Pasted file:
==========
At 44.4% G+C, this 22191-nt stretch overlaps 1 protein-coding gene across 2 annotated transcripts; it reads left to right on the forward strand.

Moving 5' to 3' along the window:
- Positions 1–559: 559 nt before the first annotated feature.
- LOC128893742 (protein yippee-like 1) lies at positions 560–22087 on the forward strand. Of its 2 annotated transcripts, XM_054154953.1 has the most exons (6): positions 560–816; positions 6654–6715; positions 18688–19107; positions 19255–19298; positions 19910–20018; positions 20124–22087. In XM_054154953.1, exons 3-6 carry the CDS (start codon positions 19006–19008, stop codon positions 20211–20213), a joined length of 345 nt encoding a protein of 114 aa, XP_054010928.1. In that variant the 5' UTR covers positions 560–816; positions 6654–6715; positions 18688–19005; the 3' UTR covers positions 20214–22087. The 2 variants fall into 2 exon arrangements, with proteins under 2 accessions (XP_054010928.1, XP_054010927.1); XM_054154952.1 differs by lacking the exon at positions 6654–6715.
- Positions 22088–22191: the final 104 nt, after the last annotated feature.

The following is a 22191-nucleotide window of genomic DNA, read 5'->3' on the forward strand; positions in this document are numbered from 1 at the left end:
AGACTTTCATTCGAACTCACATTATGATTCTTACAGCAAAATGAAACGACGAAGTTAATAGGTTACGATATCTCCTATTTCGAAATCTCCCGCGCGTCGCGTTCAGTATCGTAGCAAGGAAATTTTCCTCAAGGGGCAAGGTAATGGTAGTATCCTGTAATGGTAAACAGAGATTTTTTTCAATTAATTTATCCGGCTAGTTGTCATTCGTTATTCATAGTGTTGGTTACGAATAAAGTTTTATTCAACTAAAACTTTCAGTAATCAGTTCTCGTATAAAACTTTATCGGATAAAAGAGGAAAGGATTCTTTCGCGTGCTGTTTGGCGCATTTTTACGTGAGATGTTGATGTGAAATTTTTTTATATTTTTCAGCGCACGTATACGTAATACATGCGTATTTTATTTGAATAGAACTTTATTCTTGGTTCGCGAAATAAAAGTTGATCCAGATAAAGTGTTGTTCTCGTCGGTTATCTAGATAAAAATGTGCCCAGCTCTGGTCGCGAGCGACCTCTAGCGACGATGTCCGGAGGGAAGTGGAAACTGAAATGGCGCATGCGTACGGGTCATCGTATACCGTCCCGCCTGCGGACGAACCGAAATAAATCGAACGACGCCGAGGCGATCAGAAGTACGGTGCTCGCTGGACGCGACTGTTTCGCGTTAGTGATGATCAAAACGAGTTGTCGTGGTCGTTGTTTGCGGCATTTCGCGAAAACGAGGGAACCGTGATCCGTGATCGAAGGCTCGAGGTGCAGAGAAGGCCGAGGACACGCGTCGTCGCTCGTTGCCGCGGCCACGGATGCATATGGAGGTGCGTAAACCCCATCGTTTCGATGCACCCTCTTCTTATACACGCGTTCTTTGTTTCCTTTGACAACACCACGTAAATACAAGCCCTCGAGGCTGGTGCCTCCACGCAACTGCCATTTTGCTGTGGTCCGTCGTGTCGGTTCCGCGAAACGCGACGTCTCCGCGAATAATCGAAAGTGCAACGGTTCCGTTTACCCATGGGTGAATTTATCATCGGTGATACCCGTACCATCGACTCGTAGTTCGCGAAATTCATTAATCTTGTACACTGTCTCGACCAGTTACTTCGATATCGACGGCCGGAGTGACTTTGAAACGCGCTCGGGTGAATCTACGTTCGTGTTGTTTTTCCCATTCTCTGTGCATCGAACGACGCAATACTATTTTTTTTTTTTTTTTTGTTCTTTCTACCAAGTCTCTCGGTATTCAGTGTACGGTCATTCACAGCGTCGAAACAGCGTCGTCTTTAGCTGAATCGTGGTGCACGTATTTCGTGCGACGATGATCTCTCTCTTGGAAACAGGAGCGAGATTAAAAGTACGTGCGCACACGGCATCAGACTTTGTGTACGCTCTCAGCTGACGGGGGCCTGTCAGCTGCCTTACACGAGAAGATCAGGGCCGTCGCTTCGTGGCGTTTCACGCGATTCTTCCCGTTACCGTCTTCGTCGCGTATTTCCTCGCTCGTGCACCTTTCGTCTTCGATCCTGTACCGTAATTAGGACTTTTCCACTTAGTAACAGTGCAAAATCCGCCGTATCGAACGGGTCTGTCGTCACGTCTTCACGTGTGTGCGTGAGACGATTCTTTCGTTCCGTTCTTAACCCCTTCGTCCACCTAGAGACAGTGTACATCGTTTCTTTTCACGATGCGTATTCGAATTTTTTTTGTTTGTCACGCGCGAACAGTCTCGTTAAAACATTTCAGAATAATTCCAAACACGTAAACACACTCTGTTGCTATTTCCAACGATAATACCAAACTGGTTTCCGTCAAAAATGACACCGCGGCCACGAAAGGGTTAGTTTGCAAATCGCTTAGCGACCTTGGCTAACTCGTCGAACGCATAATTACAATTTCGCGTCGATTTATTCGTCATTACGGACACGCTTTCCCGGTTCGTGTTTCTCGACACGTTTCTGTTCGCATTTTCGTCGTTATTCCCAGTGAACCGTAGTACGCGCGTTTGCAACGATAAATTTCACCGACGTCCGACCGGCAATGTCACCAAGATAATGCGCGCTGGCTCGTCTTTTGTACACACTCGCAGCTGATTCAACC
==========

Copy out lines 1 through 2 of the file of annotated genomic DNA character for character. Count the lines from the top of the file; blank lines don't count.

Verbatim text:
At 44.4% G+C, this 22191-nt stretch overlaps 1 protein-coding gene across 2 annotated transcripts; it reads left to right on the forward strand.

Moving 5' to 3' along the window: